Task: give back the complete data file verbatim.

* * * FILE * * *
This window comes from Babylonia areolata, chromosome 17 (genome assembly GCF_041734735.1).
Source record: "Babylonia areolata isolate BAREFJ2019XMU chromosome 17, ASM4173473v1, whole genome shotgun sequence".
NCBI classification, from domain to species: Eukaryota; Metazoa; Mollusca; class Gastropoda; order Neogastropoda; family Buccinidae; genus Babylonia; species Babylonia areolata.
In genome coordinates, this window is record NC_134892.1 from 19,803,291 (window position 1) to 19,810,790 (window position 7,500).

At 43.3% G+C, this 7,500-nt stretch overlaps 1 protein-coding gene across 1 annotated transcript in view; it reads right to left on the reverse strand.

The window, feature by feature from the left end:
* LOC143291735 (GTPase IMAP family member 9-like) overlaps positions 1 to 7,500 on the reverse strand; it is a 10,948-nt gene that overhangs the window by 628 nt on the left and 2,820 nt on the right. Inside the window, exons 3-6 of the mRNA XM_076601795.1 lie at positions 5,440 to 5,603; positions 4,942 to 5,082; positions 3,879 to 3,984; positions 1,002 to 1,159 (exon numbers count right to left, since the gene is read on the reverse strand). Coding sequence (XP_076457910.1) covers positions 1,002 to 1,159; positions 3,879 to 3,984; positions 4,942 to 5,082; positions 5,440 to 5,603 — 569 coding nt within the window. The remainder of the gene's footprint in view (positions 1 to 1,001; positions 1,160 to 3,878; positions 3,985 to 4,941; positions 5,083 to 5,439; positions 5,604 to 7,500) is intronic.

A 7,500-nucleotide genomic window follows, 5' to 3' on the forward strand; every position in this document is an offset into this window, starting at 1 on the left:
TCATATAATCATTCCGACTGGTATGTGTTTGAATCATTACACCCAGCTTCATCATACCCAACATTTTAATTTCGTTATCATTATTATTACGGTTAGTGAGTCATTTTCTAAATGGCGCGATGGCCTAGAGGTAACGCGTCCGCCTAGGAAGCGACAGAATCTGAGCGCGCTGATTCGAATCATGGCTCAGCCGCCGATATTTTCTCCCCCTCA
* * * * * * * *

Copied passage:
This window comes from Babylonia areolata, chromosome 17 (genome assembly GCF_041734735.1).
Source record: "Babylonia areolata isolate BAREFJ2019XMU chromosome 17, ASM4173473v1, whole genome shotgun sequence".
NCBI classification, from domain to species: Eukaryota; Metazoa; Mollusca; class Gastropoda; order Neogastropoda; family Buccinidae; genus Babylonia; species Babylonia areolata.
In genome coordinates, this window is record NC_134892.1 from 19,803,291 (window position 1) to 19,810,790 (window position 7,500).

At 43.3% G+C, this 7,500-nt stretch overlaps 1 protein-coding gene across 1 annotated transcript in view; it reads right to left on the reverse strand.

The window, feature by feature from the left end:
* LOC143291735 (GTPase IMAP family member 9-like) overlaps positions 1 to 7,500 on the reverse strand; it is a 10,948-nt gene that overhangs the window by 628 nt on the left and 2,820 nt on the right. Inside the window, exons 3-6 of the mRNA XM_076601795.1 lie at positions 5,440 to 5,603; positions 4,942 to 5,082; positions 3,879 to 3,984; positions 1,002 to 1,159 (exon numbers count right to left, since the gene is read on the reverse strand). Coding sequence (XP_076457910.1) covers positions 1,002 to 1,159; positions 3,879 to 3,984; positions 4,942 to 5,082; positions 5,440 to 5,603 — 569 coding nt within the window. The remainder of the gene's footprint in view (positions 1 to 1,001; positions 1,160 to 3,878; positions 3,985 to 4,941; positions 5,083 to 5,439; positions 5,604 to 7,500) is intronic.

A 7,500-nucleotide genomic window follows, 5' to 3' on the forward strand; every position in this document is an offset into this window, starting at 1 on the left:
TCATATAATCATTCCGACTGGTATGTGTTTGAATCATTACACCCAGCTTCATCATACCCAACATTTTAATTTCGTTATCATTATTATTACGGTTAGTGAGTCATTTTCTAAATGGCGCGATGGCCTAGAGGTAACGCGTCCGCCTAGGAAGCGACAGAATCTGAGCGCGCTGATTCGAATCATGGCTCAGCCGCCGATATTTTCTCCCCCTCA